- Now to be fair, we probably want to maintain the checks and balances within our federal government, but what alternatives to a president are out there?
- You travel to Europe, and you're going to see parliamentary system in which the power is in the legislative branch.
The legislative branch decides to select who's going to be in the cabinet and who will be the prime minister of that cabinet, who then becomes the symbolic leader, but in terms of power, the prime minster is one among equal in the cabinet.
- Maybe our president could be a group of randomly selected citizens.
Maybe it could be the governor of a state, each one serving a one month term.
Or maybe it could be something like those Vulcan councils you see on Star Trek.
Some of these other possibilities would prevent us from arguing endlessly over a personality we don't really control, and a personality that arguably doesn't control us.
- There's no doubt that the president casts a large and dark shadow over what is going on in America, and certainly, the issues that come up in local politics, one of the reasons that citizens may not be giving as much attention to the local decision-making is because they assume that it's being taken care of somewhere else.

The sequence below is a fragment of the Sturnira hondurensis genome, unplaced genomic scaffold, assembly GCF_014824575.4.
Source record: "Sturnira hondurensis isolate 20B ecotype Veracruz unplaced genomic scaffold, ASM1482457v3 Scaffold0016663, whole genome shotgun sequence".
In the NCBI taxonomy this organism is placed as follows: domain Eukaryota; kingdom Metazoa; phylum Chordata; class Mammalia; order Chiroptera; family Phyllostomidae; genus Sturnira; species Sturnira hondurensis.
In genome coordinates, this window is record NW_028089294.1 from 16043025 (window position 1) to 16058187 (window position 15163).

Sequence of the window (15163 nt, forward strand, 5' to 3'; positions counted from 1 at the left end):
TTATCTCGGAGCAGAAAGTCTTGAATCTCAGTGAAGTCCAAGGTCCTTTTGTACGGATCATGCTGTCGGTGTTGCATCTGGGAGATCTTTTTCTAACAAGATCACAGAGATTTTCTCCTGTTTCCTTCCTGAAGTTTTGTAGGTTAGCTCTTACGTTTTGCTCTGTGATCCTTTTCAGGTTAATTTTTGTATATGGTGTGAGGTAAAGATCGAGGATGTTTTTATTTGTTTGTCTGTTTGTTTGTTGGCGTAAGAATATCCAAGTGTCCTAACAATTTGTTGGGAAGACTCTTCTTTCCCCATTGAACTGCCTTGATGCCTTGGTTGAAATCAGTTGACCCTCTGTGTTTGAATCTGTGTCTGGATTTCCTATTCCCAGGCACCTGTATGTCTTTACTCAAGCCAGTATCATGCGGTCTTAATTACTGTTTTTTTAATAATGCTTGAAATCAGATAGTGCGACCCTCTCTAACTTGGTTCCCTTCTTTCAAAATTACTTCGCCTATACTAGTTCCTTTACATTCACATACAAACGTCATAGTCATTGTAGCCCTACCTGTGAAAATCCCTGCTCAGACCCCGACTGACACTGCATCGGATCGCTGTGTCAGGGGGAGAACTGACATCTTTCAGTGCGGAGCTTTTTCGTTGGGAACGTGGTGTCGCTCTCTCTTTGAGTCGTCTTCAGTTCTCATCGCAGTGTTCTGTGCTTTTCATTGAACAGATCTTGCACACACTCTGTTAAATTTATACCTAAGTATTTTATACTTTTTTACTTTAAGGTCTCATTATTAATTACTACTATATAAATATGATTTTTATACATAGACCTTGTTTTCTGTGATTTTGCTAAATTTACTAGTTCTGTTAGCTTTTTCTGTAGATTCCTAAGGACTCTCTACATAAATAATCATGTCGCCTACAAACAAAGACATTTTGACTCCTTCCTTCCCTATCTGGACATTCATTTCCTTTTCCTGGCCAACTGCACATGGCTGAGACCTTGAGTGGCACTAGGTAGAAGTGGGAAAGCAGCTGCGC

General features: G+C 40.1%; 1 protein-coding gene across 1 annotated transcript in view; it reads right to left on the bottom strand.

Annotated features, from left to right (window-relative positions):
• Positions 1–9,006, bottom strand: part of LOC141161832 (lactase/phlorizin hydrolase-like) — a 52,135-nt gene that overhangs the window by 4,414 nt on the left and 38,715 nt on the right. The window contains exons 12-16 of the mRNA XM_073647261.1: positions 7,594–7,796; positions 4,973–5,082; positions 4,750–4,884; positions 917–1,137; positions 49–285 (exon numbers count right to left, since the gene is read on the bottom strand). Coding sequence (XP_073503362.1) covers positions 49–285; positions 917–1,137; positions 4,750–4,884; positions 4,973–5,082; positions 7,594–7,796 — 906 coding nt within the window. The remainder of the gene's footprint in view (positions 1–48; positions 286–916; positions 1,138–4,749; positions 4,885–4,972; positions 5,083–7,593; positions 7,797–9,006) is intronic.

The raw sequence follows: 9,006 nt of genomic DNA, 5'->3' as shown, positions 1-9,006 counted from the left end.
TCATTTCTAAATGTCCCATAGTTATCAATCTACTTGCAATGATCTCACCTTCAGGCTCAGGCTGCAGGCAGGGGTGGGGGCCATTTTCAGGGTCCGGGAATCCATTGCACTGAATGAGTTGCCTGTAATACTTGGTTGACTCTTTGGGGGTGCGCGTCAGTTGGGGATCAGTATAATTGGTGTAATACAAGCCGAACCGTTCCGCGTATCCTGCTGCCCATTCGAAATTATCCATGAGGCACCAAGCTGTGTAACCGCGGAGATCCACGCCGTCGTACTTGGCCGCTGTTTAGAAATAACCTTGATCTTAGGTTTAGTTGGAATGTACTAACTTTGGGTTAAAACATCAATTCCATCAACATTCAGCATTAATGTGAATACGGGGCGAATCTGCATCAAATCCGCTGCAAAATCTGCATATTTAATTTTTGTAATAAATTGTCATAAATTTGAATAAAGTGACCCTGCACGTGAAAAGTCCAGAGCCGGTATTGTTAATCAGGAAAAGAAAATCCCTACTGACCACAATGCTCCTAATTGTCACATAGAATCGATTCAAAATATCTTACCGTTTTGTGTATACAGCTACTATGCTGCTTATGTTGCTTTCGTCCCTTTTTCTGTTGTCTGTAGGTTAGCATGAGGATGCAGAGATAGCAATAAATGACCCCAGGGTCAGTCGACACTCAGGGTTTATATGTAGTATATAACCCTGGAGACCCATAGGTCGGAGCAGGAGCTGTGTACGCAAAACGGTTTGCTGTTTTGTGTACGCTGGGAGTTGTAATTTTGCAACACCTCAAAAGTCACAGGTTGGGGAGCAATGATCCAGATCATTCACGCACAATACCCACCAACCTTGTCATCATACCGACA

- Okay, I totally understand that right now, as you're watching this or listening to this, you may feel a little bit angry or ticked off, and that's totally understandable.
I mean, to ask the question: do we even need a presidency?
Yeah, it might be a little enraging, but that's one of the great things about this country that we can even ask that question.
Look, we've just shown you evidence that we spend an unbalanced amount of attention on the presidency.
The question is: how do we fill the greater space of politics?
Think about your local politics and how it affects your immediate life.
How do you feel about that?
What do you think?
Hey everybody, this is Toussaint Morrison.
In our next episode, we're going to discuss should we rewrite our Constitution.
If you want to be a part of that video, send us your opinion in the link below in the description, and as always, don't forget to subscribe.